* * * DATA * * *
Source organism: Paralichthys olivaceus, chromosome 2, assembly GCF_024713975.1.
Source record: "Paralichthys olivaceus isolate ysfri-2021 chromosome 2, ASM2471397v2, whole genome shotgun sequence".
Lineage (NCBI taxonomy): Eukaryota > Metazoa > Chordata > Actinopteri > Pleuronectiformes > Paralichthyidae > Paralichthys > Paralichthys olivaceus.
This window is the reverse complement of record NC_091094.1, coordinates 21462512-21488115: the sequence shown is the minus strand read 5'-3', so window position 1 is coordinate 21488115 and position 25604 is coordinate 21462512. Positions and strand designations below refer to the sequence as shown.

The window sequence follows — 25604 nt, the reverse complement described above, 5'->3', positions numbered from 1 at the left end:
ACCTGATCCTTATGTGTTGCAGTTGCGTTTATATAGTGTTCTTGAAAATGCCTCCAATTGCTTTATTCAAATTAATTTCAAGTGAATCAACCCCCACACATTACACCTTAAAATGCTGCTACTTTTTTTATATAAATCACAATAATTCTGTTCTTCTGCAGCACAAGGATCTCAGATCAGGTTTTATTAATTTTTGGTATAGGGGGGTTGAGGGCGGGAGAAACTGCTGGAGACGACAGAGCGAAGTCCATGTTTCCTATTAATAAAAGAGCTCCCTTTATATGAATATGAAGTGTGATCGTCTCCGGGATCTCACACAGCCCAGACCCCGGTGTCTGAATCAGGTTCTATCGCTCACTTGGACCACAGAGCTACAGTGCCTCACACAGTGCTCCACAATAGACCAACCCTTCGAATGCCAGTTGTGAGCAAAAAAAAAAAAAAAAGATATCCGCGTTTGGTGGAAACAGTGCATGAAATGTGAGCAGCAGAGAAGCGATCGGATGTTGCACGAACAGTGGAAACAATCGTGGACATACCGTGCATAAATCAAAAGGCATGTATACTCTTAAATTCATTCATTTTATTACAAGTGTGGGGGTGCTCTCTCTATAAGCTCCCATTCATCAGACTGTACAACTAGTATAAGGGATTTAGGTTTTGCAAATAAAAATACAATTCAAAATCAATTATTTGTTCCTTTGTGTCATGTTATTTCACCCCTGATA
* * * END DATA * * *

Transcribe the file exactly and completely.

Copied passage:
Source organism: Paralichthys olivaceus, chromosome 2, assembly GCF_024713975.1.
Source record: "Paralichthys olivaceus isolate ysfri-2021 chromosome 2, ASM2471397v2, whole genome shotgun sequence".
Lineage (NCBI taxonomy): Eukaryota > Metazoa > Chordata > Actinopteri > Pleuronectiformes > Paralichthyidae > Paralichthys > Paralichthys olivaceus.
This window is the reverse complement of record NC_091094.1, coordinates 21462512-21488115: the sequence shown is the minus strand read 5'-3', so window position 1 is coordinate 21488115 and position 25604 is coordinate 21462512. Positions and strand designations below refer to the sequence as shown.

The window sequence follows — 25604 nt, the reverse complement described above, 5'->3', positions numbered from 1 at the left end:
ACCTGATCCTTATGTGTTGCAGTTGCGTTTATATAGTGTTCTTGAAAATGCCTCCAATTGCTTTATTCAAATTAATTTCAAGTGAATCAACCCCCACACATTACACCTTAAAATGCTGCTACTTTTTTTATATAAATCACAATAATTCTGTTCTTCTGCAGCACAAGGATCTCAGATCAGGTTTTATTAATTTTTGGTATAGGGGGGTTGAGGGCGGGAGAAACTGCTGGAGACGACAGAGCGAAGTCCATGTTTCCTATTAATAAAAGAGCTCCCTTTATATGAATATGAAGTGTGATCGTCTCCGGGATCTCACACAGCCCAGACCCCGGTGTCTGAATCAGGTTCTATCGCTCACTTGGACCACAGAGCTACAGTGCCTCACACAGTGCTCCACAATAGACCAACCCTTCGAATGCCAGTTGTGAGCAAAAAAAAAAAAAAAAGATATCCGCGTTTGGTGGAAACAGTGCATGAAATGTGAGCAGCAGAGAAGCGATCGGATGTTGCACGAACAGTGGAAACAATCGTGGACATACCGTGCATAAATCAAAAGGCATGTATACTCTTAAATTCATTCATTTTATTACAAGTGTGGGGGTGCTCTCTCTATAAGCTCCCATTCATCAGACTGTACAACTAGTATAAGGGATTTAGGTTTTGCAAATAAAAATACAATTCAAAATCAATTATTTGTTCCTTTGTGTCATGTTATTTCACCCCTGATA